Four votes are required for a majority opinion and after a session of oral arguments, the justices meet for a preliminary vote, which is what they did at the Courthouse. A leather bottle containing seven balls, one for each justice, is shaken and a ball removed to determine who writes the opinion. Justice Judith Ann Lanzinger said once the opinion is written, it's circulated to the other justices. Sometimes votes change and sometimes a justice may choose to write a dissenting opinion.

After each oral argument, the attorneys from the cases joined the students in another courtroom to debrief them about what they saw and answer their questions.

The first case of the day questioned whether a previous high court ruling voided state law allowing enhanced sentences for repeat violent offenders.

At issue was whether a defendant's rights were violated when he was sentenced to an additional two years for a repeat violent offender specification attached to a felonious assault charge. He received the maximum eight years for the assault, plus two more for the repeat violent offender status.

His public defender, Cullen Sweeney, argued the decision to enhance a sentence belongs to a jury, while Cuyahoga County assistant Prosecutor Allan Regas argued it was a case about punishing the offender, a duty which belongs to the court.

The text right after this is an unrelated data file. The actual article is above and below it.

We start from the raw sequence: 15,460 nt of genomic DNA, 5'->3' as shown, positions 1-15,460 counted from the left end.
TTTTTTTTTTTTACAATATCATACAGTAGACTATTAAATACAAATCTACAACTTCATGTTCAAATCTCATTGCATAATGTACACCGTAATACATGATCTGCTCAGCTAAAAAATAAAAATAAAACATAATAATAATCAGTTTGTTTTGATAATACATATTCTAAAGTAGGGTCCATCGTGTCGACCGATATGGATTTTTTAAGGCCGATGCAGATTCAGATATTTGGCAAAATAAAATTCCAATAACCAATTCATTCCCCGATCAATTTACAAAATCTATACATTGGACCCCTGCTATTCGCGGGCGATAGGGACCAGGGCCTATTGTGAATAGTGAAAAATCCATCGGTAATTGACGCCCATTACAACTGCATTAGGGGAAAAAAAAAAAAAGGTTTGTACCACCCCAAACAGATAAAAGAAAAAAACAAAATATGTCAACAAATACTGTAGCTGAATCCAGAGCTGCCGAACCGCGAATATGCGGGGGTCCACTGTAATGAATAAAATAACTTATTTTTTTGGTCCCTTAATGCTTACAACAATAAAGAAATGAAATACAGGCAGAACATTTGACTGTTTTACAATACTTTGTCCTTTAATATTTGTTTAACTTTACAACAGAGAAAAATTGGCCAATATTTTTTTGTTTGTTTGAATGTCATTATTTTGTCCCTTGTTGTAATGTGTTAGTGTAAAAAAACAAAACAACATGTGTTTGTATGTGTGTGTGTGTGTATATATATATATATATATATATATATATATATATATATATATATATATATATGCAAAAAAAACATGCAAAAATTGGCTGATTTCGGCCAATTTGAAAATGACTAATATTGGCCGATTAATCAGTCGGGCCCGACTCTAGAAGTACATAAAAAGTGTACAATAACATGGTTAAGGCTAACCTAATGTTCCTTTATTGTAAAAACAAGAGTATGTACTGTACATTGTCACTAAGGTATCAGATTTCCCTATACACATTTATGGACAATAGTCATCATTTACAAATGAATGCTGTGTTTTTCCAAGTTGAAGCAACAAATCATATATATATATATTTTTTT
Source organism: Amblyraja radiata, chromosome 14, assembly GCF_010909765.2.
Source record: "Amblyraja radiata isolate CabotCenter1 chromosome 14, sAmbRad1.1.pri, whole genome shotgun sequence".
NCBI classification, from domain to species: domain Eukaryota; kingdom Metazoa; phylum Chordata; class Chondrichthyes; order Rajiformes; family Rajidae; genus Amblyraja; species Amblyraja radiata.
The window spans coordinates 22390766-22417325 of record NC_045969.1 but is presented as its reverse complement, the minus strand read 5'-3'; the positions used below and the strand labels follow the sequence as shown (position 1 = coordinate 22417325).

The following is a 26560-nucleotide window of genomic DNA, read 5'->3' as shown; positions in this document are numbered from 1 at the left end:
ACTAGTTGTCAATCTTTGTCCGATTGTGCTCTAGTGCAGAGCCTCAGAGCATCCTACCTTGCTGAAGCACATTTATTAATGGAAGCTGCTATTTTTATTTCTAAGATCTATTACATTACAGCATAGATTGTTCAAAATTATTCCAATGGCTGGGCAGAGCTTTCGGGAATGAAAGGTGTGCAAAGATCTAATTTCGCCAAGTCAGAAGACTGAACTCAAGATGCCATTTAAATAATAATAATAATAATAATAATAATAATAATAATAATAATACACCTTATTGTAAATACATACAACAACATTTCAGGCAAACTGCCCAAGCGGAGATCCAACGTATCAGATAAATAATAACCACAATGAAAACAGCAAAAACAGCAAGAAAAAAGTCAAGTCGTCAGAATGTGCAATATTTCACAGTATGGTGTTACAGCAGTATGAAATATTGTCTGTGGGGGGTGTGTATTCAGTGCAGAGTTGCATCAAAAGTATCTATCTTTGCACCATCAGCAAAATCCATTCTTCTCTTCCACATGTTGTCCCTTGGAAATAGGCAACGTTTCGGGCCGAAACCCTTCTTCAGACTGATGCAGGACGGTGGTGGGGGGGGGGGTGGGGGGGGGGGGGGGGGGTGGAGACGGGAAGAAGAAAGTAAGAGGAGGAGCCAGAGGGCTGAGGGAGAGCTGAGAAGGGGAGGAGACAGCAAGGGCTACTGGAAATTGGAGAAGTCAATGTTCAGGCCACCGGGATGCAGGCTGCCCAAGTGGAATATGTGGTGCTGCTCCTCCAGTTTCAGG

Other cases dealt with a lawsuit over a the death of a suspected shoplifter outside a grocery store, a defamation case against an out-of-state Internet shopper by an Ohio company, and a claim over a vehicle trade-in value filed against a car dealership.

The decisions in the cases could take anywhere from 30 days to six months, according to one attorney, with the opinions made public on the court's Web site at www.supremecourt.ohio.gov. Anyone who couldn't attend the sessions could also see the open arguments on the Web site.

Tobin, who invited the justices to the county, said the day went well. Extra security was on hand, with Lisbon Police and the Ohio State Highway Patrol sending officers and the Sheriff's Office assigning its day staff to the Courthouse.

Mary Ann Greier can be reached at mgreier@salemnews.net